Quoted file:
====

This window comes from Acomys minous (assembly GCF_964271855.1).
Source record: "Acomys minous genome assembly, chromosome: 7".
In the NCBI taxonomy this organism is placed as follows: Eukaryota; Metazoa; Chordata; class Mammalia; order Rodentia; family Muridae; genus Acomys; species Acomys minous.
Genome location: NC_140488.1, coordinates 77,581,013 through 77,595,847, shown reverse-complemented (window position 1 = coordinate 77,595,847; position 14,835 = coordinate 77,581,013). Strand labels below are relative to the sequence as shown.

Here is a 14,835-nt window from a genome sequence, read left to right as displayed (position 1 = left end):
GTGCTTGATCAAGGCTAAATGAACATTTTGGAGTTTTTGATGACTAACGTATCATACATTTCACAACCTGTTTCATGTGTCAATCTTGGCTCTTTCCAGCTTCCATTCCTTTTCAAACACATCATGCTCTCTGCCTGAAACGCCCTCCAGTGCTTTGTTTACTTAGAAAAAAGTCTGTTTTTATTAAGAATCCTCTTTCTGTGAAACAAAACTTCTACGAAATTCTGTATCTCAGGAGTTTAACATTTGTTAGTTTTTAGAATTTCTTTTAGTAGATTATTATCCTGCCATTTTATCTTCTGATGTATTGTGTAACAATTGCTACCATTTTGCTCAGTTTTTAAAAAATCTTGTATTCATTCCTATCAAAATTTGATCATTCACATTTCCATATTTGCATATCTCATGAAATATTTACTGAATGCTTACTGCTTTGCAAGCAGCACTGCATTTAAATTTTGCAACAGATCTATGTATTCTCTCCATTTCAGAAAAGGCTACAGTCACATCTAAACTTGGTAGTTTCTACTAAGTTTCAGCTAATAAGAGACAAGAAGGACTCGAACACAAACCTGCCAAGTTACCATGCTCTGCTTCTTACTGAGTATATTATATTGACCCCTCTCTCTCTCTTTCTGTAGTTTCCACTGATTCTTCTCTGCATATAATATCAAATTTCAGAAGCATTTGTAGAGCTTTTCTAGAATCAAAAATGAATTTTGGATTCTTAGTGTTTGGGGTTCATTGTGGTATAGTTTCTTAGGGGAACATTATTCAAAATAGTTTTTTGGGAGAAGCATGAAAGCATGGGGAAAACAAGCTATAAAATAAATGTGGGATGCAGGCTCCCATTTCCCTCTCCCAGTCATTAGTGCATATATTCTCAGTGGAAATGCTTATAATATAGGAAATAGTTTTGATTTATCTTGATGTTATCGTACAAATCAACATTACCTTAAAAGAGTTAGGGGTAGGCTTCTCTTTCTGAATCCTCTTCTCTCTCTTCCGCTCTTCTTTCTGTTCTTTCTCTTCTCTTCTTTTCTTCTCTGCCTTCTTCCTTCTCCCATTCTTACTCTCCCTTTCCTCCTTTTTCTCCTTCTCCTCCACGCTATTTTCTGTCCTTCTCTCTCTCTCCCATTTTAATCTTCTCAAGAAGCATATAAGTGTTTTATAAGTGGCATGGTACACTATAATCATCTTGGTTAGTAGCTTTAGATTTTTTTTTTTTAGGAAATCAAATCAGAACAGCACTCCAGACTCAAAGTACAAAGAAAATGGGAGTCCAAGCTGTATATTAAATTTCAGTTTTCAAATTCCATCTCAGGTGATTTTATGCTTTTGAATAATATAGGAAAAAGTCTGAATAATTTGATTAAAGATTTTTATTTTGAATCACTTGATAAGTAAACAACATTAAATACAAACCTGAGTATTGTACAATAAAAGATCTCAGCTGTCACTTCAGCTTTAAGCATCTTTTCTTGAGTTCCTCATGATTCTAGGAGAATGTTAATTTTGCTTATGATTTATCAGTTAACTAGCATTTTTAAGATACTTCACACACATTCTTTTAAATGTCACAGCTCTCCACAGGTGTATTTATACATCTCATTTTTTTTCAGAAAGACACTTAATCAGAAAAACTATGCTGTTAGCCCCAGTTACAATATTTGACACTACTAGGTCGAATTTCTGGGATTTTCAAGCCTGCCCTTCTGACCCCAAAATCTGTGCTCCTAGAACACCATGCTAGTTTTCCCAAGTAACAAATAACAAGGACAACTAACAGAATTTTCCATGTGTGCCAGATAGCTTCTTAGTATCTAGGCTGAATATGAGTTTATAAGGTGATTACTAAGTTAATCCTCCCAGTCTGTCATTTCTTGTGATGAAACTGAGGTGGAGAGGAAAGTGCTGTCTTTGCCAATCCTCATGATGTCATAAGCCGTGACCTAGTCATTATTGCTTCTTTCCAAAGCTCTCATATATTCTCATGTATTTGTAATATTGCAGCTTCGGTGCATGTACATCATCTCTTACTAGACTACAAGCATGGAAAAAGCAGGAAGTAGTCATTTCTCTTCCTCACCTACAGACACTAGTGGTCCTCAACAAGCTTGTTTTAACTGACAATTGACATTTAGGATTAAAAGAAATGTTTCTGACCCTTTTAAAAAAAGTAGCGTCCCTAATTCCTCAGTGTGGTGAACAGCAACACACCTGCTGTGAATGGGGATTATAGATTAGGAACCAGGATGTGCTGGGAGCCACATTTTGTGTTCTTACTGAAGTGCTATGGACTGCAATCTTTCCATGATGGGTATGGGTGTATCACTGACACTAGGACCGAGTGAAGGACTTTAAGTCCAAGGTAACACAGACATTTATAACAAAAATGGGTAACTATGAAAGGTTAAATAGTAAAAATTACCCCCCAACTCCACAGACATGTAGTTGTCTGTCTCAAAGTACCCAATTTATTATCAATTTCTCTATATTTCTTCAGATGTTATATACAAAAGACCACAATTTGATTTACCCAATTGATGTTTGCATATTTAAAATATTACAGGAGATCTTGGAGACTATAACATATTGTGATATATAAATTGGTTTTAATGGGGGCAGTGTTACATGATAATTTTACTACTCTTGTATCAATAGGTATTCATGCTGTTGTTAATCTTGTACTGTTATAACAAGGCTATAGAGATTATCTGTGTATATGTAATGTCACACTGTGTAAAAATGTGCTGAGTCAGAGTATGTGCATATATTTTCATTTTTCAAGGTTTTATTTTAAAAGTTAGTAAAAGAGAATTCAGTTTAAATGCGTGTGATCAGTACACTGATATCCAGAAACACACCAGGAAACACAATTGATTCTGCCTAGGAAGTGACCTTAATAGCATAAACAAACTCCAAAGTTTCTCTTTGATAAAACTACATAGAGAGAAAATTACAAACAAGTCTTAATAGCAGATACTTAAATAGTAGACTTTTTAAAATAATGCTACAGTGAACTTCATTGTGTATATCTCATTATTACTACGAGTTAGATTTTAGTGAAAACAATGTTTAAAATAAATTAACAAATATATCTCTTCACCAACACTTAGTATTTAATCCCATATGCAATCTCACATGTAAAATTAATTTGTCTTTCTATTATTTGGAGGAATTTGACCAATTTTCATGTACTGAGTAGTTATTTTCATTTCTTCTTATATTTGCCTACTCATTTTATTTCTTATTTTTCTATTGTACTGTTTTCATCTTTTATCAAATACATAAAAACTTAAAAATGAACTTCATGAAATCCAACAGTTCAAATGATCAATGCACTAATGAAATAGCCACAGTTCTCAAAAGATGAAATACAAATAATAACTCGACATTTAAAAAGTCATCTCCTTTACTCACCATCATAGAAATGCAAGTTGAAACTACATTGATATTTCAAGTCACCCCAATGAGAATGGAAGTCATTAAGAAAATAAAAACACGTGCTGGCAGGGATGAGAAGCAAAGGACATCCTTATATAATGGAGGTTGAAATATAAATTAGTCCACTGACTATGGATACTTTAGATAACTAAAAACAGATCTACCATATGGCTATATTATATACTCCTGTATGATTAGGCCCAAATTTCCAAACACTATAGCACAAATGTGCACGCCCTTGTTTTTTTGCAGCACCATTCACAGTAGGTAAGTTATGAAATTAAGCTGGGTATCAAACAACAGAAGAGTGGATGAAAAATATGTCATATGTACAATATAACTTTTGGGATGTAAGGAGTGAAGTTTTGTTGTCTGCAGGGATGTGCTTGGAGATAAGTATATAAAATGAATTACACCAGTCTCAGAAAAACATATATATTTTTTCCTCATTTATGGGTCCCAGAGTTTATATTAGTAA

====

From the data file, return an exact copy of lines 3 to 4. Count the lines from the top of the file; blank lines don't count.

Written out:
In the NCBI taxonomy this organism is placed as follows: Eukaryota; Metazoa; Chordata; class Mammalia; order Rodentia; family Muridae; genus Acomys; species Acomys minous.
Genome location: NC_140488.1, coordinates 77,581,013 through 77,595,847, shown reverse-complemented (window position 1 = coordinate 77,595,847; position 14,835 = coordinate 77,581,013). Strand labels below are relative to the sequence as shown.